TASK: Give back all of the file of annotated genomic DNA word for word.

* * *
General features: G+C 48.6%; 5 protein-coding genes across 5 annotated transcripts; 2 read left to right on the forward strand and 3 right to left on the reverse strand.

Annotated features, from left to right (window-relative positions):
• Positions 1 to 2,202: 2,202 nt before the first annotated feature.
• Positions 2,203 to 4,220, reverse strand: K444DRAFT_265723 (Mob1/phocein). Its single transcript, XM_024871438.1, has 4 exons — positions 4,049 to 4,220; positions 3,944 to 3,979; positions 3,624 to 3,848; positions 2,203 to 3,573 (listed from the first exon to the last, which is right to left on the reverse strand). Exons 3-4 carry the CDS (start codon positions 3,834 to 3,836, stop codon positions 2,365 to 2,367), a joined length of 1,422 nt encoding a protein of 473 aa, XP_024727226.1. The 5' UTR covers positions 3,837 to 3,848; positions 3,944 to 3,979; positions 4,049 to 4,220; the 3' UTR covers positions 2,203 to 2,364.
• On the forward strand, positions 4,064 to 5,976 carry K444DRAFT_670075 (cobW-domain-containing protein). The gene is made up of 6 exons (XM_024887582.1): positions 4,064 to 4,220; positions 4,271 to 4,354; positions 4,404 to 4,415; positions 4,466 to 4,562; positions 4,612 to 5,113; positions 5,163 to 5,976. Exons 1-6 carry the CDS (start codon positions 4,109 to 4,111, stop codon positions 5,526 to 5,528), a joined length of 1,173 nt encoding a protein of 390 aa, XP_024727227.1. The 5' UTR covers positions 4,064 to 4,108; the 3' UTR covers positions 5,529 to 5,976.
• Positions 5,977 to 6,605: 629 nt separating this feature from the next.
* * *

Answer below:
General features: G+C 48.6%; 5 protein-coding genes across 5 annotated transcripts; 2 read left to right on the forward strand and 3 right to left on the reverse strand.

Annotated features, from left to right (window-relative positions):
• Positions 1 to 2,202: 2,202 nt before the first annotated feature.
• Positions 2,203 to 4,220, reverse strand: K444DRAFT_265723 (Mob1/phocein). Its single transcript, XM_024871438.1, has 4 exons — positions 4,049 to 4,220; positions 3,944 to 3,979; positions 3,624 to 3,848; positions 2,203 to 3,573 (listed from the first exon to the last, which is right to left on the reverse strand). Exons 3-4 carry the CDS (start codon positions 3,834 to 3,836, stop codon positions 2,365 to 2,367), a joined length of 1,422 nt encoding a protein of 473 aa, XP_024727226.1. The 5' UTR covers positions 3,837 to 3,848; positions 3,944 to 3,979; positions 4,049 to 4,220; the 3' UTR covers positions 2,203 to 2,364.
• On the forward strand, positions 4,064 to 5,976 carry K444DRAFT_670075 (cobW-domain-containing protein). The gene is made up of 6 exons (XM_024887582.1): positions 4,064 to 4,220; positions 4,271 to 4,354; positions 4,404 to 4,415; positions 4,466 to 4,562; positions 4,612 to 5,113; positions 5,163 to 5,976. Exons 1-6 carry the CDS (start codon positions 4,109 to 4,111, stop codon positions 5,526 to 5,528), a joined length of 1,173 nt encoding a protein of 390 aa, XP_024727227.1. The 5' UTR covers positions 4,064 to 4,108; the 3' UTR covers positions 5,529 to 5,976.
• Positions 5,977 to 6,605: 629 nt separating this feature from the next.